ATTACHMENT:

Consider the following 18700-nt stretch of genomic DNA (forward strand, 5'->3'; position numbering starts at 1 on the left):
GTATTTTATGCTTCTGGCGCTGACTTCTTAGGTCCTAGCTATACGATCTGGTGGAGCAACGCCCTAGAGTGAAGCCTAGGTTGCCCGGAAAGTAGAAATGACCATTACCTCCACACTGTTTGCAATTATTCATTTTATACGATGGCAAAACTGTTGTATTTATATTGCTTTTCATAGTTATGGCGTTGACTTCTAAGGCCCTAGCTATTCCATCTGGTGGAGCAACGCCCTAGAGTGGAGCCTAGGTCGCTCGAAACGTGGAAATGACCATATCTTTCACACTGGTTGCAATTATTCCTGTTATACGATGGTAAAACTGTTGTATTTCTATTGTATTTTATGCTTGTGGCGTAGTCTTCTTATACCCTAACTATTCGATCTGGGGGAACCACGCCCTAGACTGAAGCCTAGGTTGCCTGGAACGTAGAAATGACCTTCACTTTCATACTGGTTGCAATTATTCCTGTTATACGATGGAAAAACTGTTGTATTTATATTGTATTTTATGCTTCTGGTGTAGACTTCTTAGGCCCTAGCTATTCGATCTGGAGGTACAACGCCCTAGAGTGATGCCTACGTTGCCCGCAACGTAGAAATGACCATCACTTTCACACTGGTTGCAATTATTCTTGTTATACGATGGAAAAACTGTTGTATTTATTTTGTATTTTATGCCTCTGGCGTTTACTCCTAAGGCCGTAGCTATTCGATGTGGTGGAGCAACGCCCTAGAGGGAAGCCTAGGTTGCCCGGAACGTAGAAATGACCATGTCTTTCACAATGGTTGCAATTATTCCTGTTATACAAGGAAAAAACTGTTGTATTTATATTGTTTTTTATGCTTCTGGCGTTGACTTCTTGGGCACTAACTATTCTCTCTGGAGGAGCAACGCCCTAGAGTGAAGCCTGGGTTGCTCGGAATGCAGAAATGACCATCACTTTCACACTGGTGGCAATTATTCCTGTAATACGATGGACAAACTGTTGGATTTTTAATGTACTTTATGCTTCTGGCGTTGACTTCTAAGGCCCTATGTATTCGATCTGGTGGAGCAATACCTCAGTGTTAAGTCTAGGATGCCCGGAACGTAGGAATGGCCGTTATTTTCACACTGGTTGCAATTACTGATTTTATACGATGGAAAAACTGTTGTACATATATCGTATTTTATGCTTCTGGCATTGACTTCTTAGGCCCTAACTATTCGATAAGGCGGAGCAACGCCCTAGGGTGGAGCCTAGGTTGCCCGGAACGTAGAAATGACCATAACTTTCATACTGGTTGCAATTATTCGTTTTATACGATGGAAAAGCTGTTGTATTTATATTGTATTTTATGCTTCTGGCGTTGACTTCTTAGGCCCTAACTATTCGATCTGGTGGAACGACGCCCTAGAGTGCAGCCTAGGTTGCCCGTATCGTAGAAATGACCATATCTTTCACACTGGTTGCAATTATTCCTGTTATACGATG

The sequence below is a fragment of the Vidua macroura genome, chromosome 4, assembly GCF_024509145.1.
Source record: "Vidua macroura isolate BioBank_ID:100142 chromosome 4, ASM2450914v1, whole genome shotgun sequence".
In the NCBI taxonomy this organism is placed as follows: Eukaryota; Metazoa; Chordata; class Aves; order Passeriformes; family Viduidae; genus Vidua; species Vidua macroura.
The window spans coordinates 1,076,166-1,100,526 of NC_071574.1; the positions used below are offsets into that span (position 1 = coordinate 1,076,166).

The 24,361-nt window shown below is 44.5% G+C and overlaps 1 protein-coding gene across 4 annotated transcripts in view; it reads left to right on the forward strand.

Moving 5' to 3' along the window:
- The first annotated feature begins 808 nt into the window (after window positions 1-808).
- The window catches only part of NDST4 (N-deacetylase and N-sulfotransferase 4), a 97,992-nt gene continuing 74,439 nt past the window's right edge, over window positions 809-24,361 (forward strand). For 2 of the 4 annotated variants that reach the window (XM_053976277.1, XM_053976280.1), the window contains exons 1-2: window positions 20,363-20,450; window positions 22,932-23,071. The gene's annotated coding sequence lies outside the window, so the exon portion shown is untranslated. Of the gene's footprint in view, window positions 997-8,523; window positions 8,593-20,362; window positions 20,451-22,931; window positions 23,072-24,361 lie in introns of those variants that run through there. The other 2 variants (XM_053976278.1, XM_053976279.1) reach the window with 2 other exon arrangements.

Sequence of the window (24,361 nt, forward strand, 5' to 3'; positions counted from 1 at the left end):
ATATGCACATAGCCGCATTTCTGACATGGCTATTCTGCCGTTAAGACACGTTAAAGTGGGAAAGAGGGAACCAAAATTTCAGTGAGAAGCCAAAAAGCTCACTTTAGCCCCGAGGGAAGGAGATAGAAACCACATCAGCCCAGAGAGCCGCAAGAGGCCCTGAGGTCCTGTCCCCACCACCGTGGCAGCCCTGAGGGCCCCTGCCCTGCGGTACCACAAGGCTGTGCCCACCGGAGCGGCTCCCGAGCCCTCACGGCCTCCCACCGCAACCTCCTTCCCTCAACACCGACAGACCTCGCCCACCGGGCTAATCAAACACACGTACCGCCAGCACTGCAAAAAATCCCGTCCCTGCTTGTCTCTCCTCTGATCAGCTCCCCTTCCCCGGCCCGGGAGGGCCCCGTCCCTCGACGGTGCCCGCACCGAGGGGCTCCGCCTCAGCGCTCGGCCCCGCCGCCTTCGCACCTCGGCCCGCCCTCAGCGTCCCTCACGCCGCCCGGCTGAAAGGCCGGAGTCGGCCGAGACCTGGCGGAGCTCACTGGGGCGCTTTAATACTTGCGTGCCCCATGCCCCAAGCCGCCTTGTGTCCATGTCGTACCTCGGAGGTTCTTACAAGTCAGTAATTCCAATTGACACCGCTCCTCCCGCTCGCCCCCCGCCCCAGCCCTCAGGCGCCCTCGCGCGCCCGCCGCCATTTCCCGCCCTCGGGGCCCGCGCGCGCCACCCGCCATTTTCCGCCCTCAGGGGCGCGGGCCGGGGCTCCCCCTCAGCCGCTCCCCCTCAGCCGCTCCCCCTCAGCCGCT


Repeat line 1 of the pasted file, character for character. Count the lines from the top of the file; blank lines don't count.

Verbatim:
Consider the following 18700-nt stretch of genomic DNA (forward strand, 5'->3'; position numbering starts at 1 on the left):